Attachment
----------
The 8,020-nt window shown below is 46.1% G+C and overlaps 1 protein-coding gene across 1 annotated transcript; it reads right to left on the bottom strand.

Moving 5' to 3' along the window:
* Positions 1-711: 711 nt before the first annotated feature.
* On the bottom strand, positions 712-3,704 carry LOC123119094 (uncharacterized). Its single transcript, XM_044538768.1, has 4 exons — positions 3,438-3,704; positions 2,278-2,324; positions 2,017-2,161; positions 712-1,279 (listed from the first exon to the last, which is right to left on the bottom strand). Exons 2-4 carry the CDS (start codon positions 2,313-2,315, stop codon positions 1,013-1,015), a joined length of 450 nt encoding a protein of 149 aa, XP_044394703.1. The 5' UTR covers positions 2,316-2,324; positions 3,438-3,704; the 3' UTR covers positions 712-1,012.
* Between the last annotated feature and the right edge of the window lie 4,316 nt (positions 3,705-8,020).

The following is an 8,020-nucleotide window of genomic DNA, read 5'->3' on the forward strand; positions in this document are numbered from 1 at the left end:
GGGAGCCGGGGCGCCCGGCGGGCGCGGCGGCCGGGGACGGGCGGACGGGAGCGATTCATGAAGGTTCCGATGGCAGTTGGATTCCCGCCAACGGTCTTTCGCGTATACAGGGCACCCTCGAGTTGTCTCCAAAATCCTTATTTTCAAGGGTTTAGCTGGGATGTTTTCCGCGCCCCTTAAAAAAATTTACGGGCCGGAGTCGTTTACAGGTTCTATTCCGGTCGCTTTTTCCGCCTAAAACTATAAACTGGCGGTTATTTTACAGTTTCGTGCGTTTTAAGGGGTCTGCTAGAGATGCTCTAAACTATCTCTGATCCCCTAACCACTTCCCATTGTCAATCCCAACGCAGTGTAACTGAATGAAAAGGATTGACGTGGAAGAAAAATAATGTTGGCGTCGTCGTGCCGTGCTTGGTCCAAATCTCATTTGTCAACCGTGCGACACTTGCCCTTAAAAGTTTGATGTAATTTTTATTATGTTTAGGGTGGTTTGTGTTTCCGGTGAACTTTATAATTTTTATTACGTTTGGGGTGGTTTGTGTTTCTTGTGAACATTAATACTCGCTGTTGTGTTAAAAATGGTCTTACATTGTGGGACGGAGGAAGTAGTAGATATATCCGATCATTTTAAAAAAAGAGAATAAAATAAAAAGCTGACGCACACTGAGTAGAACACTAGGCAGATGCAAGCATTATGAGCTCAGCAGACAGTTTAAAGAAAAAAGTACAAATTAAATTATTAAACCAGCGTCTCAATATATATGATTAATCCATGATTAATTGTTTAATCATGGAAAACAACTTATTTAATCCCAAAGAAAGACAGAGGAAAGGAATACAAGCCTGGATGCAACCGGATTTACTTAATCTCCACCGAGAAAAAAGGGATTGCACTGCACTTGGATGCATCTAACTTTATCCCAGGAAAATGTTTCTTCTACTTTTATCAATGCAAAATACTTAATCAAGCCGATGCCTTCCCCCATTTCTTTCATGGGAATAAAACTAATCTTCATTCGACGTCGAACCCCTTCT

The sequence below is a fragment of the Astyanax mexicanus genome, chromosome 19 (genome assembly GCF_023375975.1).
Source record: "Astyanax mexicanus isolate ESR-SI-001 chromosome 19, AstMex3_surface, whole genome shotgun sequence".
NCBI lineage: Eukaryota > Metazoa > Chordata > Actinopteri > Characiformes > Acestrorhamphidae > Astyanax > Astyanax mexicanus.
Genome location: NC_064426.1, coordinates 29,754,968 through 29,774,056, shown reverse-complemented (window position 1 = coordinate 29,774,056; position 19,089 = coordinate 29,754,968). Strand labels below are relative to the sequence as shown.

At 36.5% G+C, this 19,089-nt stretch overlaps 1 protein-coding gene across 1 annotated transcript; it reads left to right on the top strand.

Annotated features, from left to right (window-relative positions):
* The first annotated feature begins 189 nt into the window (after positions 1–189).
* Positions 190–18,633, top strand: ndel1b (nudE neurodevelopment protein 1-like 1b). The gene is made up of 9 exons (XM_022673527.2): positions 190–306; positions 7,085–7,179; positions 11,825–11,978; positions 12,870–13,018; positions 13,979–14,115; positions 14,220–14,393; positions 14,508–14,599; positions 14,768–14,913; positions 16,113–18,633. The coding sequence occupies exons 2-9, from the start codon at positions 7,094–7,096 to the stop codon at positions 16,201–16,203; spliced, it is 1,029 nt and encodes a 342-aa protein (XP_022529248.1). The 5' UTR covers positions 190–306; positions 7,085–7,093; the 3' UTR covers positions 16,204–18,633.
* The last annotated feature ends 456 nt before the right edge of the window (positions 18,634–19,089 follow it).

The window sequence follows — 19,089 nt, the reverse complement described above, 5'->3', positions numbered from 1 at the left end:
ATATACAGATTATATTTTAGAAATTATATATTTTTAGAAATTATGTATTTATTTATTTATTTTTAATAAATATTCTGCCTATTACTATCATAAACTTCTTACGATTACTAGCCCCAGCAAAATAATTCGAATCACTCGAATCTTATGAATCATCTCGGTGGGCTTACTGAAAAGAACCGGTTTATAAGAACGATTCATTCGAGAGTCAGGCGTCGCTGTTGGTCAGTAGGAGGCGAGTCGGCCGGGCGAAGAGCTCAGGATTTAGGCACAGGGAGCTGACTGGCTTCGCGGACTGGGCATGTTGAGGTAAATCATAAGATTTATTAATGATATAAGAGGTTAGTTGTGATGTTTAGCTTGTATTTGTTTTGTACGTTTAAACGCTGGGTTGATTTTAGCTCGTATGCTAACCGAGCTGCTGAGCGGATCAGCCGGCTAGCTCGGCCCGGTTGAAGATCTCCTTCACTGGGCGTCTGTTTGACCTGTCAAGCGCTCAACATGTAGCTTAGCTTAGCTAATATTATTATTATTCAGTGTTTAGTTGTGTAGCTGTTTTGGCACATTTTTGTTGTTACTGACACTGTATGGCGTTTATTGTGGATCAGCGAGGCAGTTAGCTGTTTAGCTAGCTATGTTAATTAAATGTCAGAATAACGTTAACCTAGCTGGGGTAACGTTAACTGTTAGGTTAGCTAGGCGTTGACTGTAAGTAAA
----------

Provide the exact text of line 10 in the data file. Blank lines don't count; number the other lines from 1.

NCBI lineage: Eukaryota > Metazoa > Chordata > Actinopteri > Characiformes > Acestrorhamphidae > Astyanax > Astyanax mexicanus.